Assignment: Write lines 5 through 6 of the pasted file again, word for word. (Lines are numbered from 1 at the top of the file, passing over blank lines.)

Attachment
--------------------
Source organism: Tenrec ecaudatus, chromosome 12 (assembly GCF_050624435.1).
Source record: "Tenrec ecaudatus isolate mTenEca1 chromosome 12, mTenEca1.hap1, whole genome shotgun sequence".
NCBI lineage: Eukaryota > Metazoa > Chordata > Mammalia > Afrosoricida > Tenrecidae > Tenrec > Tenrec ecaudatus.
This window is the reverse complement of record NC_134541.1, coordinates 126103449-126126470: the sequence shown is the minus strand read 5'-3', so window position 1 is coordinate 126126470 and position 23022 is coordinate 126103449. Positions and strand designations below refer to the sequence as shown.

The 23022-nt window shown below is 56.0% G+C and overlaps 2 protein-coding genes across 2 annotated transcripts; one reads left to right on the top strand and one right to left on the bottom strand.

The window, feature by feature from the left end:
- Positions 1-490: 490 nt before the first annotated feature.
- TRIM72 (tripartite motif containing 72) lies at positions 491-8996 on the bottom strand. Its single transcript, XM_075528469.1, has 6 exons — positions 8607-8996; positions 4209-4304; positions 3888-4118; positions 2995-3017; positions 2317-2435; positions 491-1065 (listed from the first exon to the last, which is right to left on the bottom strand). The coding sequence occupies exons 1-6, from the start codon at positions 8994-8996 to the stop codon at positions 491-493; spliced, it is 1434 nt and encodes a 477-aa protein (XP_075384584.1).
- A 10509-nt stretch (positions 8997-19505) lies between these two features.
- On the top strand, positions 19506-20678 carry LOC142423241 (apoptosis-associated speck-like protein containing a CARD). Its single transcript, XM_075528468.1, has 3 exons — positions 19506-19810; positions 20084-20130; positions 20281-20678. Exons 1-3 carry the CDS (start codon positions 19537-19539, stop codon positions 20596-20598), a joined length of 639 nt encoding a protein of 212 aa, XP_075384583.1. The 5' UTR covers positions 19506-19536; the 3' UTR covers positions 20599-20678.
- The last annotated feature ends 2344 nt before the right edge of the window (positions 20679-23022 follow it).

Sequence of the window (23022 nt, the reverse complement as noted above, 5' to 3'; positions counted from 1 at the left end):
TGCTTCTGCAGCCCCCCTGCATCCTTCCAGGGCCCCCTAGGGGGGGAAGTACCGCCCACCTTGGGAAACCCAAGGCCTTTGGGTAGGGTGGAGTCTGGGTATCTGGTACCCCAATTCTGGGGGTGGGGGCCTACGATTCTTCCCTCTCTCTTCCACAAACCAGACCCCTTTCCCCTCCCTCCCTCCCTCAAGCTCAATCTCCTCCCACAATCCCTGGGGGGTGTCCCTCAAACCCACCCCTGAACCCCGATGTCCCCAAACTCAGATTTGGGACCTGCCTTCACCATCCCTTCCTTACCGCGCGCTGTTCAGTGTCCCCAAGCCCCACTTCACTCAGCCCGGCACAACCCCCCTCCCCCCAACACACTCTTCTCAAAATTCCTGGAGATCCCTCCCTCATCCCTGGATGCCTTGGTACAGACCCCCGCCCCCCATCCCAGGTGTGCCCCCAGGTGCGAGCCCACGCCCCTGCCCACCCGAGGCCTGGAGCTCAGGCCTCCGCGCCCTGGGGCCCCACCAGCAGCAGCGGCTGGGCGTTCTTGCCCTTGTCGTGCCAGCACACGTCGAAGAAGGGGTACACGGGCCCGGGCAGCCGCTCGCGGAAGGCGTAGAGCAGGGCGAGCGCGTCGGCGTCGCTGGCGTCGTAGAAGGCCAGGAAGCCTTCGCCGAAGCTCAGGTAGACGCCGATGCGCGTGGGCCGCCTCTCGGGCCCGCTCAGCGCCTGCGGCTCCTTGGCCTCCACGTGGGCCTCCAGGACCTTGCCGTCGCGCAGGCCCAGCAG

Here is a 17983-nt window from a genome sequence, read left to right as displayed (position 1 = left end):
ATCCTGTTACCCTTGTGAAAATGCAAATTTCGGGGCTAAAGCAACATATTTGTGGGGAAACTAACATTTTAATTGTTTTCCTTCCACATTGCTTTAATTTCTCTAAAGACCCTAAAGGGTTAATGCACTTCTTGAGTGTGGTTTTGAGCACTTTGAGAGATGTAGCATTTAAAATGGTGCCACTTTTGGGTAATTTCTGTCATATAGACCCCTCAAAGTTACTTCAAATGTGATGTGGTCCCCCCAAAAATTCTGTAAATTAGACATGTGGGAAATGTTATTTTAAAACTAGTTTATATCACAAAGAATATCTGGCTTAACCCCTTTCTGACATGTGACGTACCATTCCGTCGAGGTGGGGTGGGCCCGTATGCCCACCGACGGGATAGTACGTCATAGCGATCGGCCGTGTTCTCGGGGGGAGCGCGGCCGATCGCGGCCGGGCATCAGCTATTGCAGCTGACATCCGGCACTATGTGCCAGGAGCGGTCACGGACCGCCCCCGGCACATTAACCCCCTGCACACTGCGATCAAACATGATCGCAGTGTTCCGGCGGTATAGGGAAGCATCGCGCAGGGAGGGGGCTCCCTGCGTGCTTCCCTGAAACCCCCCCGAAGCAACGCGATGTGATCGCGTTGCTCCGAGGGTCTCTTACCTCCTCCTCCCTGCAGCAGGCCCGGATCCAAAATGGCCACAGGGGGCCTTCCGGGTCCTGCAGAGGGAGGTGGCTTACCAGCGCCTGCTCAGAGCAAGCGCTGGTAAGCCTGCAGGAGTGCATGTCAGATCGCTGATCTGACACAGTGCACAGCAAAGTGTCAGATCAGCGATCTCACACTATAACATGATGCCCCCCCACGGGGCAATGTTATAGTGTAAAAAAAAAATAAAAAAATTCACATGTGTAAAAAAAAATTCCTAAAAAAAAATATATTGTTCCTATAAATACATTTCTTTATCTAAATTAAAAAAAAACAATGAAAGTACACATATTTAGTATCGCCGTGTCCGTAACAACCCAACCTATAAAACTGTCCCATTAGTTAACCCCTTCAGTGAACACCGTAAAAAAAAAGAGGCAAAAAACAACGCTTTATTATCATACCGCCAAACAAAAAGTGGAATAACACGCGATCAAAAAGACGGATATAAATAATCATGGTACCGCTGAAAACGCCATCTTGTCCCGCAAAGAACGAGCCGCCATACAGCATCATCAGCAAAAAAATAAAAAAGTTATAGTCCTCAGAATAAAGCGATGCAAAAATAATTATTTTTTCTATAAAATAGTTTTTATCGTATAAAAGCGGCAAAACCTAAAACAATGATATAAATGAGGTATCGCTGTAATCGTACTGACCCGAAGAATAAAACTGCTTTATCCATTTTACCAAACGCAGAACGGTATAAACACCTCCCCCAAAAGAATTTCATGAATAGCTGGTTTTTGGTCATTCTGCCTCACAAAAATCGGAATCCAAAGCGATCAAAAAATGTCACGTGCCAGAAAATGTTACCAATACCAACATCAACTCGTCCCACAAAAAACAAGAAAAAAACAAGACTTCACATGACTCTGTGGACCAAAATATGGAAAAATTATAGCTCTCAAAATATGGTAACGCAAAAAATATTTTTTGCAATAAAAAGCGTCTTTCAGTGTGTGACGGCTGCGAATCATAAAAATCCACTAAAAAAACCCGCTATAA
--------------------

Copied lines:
The 23022-nt window shown below is 56.0% G+C and overlaps 2 protein-coding genes across 2 annotated transcripts; one reads left to right on the top strand and one right to left on the bottom strand.

The window, feature by feature from the left end: